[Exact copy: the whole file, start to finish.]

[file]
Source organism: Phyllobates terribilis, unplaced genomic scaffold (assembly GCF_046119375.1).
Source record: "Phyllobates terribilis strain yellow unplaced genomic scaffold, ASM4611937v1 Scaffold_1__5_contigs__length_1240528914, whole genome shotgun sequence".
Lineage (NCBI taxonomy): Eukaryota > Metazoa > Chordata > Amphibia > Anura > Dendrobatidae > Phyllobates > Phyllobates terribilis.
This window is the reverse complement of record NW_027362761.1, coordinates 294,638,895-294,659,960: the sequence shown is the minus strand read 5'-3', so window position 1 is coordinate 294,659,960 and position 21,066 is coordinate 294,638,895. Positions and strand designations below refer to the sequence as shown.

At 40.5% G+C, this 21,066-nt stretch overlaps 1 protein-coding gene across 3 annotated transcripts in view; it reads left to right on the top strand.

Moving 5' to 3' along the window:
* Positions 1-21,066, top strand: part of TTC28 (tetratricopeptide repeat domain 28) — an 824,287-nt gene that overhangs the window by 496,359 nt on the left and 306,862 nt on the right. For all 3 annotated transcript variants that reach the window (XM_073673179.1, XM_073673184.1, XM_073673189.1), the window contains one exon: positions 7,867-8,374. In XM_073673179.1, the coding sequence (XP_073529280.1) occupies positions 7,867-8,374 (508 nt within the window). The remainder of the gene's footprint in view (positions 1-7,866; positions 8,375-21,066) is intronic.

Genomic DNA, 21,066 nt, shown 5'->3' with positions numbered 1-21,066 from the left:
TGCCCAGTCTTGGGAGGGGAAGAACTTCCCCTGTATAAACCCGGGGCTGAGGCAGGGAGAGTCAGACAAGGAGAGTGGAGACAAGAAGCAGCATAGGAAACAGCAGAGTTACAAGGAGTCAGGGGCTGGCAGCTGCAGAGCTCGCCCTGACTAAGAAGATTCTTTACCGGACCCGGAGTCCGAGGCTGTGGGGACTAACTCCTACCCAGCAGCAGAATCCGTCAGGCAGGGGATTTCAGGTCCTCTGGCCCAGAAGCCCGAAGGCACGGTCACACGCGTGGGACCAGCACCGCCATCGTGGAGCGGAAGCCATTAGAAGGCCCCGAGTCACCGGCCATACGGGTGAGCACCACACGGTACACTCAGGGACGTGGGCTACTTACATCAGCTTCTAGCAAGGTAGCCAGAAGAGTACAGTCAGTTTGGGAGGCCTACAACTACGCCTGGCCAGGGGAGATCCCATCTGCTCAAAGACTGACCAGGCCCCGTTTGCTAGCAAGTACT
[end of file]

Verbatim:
Source organism: Phyllobates terribilis, unplaced genomic scaffold (assembly GCF_046119375.1).
Source record: "Phyllobates terribilis strain yellow unplaced genomic scaffold, ASM4611937v1 Scaffold_1__5_contigs__length_1240528914, whole genome shotgun sequence".
Lineage (NCBI taxonomy): Eukaryota > Metazoa > Chordata > Amphibia > Anura > Dendrobatidae > Phyllobates > Phyllobates terribilis.
This window is the reverse complement of record NW_027362761.1, coordinates 294,638,895-294,659,960: the sequence shown is the minus strand read 5'-3', so window position 1 is coordinate 294,659,960 and position 21,066 is coordinate 294,638,895. Positions and strand designations below refer to the sequence as shown.

At 40.5% G+C, this 21,066-nt stretch overlaps 1 protein-coding gene across 3 annotated transcripts in view; it reads left to right on the top strand.

Moving 5' to 3' along the window:
* Positions 1-21,066, top strand: part of TTC28 (tetratricopeptide repeat domain 28) — an 824,287-nt gene that overhangs the window by 496,359 nt on the left and 306,862 nt on the right. For all 3 annotated transcript variants that reach the window (XM_073673179.1, XM_073673184.1, XM_073673189.1), the window contains one exon: positions 7,867-8,374. In XM_073673179.1, the coding sequence (XP_073529280.1) occupies positions 7,867-8,374 (508 nt within the window). The remainder of the gene's footprint in view (positions 1-7,866; positions 8,375-21,066) is intronic.

Genomic DNA, 21,066 nt, shown 5'->3' with positions numbered 1-21,066 from the left:
TGCCCAGTCTTGGGAGGGGAAGAACTTCCCCTGTATAAACCCGGGGCTGAGGCAGGGAGAGTCAGACAAGGAGAGTGGAGACAAGAAGCAGCATAGGAAACAGCAGAGTTACAAGGAGTCAGGGGCTGGCAGCTGCAGAGCTCGCCCTGACTAAGAAGATTCTTTACCGGACCCGGAGTCCGAGGCTGTGGGGACTAACTCCTACCCAGCAGCAGAATCCGTCAGGCAGGGGATTTCAGGTCCTCTGGCCCAGAAGCCCGAAGGCACGGTCACACGCGTGGGACCAGCACCGCCATCGTGGAGCGGAAGCCATTAGAAGGCCCCGAGTCACCGGCCATACGGGTGAGCACCACACGGTACACTCAGGGACGTGGGCTACTTACATCAGCTTCTAGCAAGGTAGCCAGAAGAGTACAGTCAGTTTGGGAGGCCTACAACTACGCCTGGCCAGGGGAGATCCCATCTGCTCAAAGACTGACCAGGCCCCGTTTGCTAGCAAGTACT